Against the onslaught of tsunami forces, the human creature just seemed totally helpless, hapless, and hopeless! As we earnestly pray for the people victimized by this disaster, we can not help but sincerely thank Almighty God for keeping us away from the disasters. Hope the human ingenuity can be successful in making accurate and efficient predictions someday to minimize theses human tragic happenings !

Saturday, April 09, 2011

Not easy to be a rescuer

It is certainly not easy to be a rescuer as this New Zealand case reported by Kate Saunders in Taraanaki News:
A rogue wave flipped two rescuers as they tried to help a kite surfer off Waitara yesterday.

The Waitara Surf Lifesaving IRB was launched just before 4pm after three kite surfers got into trouble when winds changed off the outer reef.

Acting Senior Sergeant Royston Betteridge said police were called by a member of the public and by the time they arrived two of the men had made it back to shore.

"The third man was in the water for quite some time, but when the IRB went out to get him it got into difficulty and flipped, which caused it to lose power."

Because of the low tide and conditions, other boats could not be sent out, he said.

"They had all their safety gear on, so they were in no real danger. It was unfortunate that they went to help and they ended up having engine problems."

The crew flipped the vessel back over and swam it back into shore – ironically with the help of the third kite surfer, who they had been sent to pick up.

After starting on the New Plymouth side of the sand bar, they washed up 200 metres along the beach, on the Urenui side.

Mr Betteridge said the kite surfers had been caught off guard by a changing offshore wind. It is believed one of the men lost about $2000 worth of kite surfing gear.
We know this is happened in shallower water nearshore during low tide, as usual there is no further information than just calling it a rogue wave. But luckily this case ends with everybodybeing safe and sound, a happy ending. Thanks be to God!

By the way, according to Wikipedia, Waitara is the name of a town and a river in the northern part of the Taranaki Region of the North Island of New Zealand.

Friday, April 08, 2011

An ultimate extreme surf spot list just published an interesting article headlined with this intriguing picture. The article provided a list of carefully picked "ultimate extreme surf spot" that included a video of actual local waves for each spot. It is not only useful for the surfers but also for wave watchers and wave aficionados who are simply fascinated by the waves in general. The article calls the waves shown on the video "insane wave" that certainly makes the list and videos a valuable source of enjoyment for wave watcher like me. Now the question in my mind is in what role can science play in these "insane wave" processes? Oh well, just enjoy them will be sufficient for now!

This week!

This past week I have been in Vienna, Austria attending the EGU2011 where my friends Prof Alex Babanin started a successful new Wind Waves session this year, and Prof. Efim Pelinovsky organized yearly Extreme Sea Waves session is again in full blooming. This afternoon there was a very active poster paper session, all the old and new friends were there mingling and enjoying the final intellectual swing. It was my good fortune to have the opportunity meeting two brilliant young Russian scientists, both are Pelinovsky’s students. To my exceeding surprise that they both admitted reading my blog, yes this blog, and kindly encouraged me to continue doing it. Thank you so very much, Ira and Irina. I have been doing this blog for my own information and amusement as a personal blog. I really had never expected that there are actually people out there interested in reading this blog at all. Now I have to brag about it, you made my day!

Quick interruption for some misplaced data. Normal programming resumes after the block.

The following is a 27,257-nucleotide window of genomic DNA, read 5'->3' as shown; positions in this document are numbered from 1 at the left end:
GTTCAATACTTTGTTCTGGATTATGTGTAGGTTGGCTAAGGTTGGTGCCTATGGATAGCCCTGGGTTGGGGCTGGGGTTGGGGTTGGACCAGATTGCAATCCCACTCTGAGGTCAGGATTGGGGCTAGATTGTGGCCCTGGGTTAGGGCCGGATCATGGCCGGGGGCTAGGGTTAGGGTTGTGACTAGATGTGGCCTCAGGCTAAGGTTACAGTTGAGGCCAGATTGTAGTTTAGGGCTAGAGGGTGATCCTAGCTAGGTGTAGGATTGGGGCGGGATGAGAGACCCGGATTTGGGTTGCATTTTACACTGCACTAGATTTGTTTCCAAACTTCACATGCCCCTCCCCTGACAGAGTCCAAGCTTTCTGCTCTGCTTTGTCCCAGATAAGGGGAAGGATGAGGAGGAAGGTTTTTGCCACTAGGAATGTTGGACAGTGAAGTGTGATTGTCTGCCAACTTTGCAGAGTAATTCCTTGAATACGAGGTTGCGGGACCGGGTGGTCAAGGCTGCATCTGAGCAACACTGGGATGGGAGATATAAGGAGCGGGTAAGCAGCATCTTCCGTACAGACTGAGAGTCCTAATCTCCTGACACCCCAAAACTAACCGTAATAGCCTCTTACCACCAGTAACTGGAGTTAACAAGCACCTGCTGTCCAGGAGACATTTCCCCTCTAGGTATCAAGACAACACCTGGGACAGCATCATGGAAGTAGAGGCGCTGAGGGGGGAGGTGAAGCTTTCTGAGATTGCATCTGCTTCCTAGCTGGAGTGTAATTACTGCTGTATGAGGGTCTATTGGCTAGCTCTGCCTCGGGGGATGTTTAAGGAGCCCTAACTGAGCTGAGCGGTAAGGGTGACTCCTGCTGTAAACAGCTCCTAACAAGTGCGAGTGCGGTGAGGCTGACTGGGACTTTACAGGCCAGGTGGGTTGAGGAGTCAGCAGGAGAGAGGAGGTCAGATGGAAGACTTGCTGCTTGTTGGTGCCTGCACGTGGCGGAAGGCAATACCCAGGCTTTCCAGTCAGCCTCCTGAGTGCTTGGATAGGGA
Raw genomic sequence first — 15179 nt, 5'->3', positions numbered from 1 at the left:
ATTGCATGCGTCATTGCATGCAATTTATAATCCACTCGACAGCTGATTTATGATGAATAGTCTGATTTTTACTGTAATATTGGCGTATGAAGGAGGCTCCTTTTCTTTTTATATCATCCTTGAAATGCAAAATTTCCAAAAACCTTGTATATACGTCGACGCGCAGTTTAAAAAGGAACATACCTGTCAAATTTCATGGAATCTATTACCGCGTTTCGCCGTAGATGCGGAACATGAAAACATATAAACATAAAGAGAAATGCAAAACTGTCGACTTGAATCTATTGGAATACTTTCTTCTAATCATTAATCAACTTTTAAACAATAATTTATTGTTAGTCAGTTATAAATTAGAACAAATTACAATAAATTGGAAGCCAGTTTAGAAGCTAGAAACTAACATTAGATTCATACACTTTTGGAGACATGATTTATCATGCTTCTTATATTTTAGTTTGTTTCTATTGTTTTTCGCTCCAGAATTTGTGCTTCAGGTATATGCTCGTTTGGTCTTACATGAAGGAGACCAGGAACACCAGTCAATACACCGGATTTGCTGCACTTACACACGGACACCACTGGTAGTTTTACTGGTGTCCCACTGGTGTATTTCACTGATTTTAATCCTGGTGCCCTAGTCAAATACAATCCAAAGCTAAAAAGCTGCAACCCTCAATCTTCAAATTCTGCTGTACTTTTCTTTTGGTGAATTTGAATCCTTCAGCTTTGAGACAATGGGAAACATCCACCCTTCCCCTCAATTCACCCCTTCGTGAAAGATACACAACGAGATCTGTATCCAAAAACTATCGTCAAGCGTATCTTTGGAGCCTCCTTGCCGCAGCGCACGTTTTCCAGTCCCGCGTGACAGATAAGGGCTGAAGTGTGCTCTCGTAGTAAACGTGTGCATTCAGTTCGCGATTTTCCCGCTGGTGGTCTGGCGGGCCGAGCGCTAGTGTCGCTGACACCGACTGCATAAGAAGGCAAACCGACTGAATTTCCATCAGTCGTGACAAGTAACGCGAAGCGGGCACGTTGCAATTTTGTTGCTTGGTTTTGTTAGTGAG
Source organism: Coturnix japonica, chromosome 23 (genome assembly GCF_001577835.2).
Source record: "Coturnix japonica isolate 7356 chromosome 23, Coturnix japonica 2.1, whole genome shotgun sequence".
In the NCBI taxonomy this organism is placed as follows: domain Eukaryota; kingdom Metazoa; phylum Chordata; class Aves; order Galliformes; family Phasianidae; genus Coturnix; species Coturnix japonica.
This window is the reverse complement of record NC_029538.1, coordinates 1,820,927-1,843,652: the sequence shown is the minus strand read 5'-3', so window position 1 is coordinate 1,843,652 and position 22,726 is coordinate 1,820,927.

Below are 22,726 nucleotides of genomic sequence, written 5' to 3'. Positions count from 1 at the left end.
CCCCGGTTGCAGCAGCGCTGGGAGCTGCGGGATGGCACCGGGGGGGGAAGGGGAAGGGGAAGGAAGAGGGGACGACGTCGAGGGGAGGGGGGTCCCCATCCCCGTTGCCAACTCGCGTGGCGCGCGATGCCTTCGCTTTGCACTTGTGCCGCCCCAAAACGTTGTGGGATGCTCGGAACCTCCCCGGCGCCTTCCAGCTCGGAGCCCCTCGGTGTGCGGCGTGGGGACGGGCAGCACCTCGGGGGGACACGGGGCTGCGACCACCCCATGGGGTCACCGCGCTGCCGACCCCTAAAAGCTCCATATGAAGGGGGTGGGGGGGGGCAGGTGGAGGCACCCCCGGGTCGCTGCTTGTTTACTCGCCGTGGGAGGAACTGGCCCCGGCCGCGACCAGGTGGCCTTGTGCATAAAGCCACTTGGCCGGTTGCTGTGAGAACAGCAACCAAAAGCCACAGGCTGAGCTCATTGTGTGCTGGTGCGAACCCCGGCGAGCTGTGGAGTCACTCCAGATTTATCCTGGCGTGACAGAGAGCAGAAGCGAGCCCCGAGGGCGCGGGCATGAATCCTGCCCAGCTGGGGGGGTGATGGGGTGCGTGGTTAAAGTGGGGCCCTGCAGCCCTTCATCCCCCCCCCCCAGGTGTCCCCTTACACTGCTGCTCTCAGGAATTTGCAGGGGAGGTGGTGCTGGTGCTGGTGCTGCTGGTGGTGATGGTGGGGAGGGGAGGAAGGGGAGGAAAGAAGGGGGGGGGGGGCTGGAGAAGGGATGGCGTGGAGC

Monday, April 04, 2011

Hokusai in politics!

I guess it is inevitable that sooner or later wave will be used in political cartoons sometime. But this Hokusai is a good one, it's not political, it's common sense! Why couldn't the politicians so generous with other people's hard earned money recognize it? Thumb up to Mr. Michael Ramirez.

Sunday, April 03, 2011

Happened at Blackpool seaside

Here's another depressing case just happened at Blackpool seaside and reported in
A man has died after being hit by a freak wave in Blackpool, despite desperate search and rescue attempt.

The victim was standing on steps near the resort's Cocker Square, close to the water's edge, when he was swept away in front of shocked onlookers.

Officials said a huge rescue mission was launched with coastguard officers from Blackpool and Lytham St Annes joined by a helicopter from RAF Valley and Blackpool RNLI inshore lifeboats.

The man, aged 44, was eventually recovered from the water and taken ashore to a waiting ambulance.

However, he was confirmed dead at Blackpool Victoria Hospital.

Su Daintith, Watch Manager at Liverpool Maritime Rescue Co-ordination Centre, said: 'The man, we believe, was about to enter the water at the bottom of the seawall steps when he was swept off without any warning by a large wave which was a result of the overnight weather conditions

'Our thoughts are with his family and friends during this tragic time'
This case is depressing because it is so unreal. The man was ready for the water, how can he lost his life this way? Ah! that's the freaque part of the freaque wave. "He was swept off without any warning by a large wave" as the news report indicated. No one knows what really happened yet. This is not an unheard-of case. A possible scenario is that the victim might have hit his head when he was being swept off unexpectedly. We'll never know the force and how extensive the force might impose. Many tragic cases had happened similarly over the years all around the world. We don't know how to predict it and we don't know how to prevent it. It is depressing just to think about it!

For those of us who's not familiar with the area, Blackpool, as shown by the picture at the beginning of this post, is a seaside town in northwest England, 30 miles (48 km) north of Liverpool, and 40 miles (64 km) northwest of Manchester according to Wikipedia.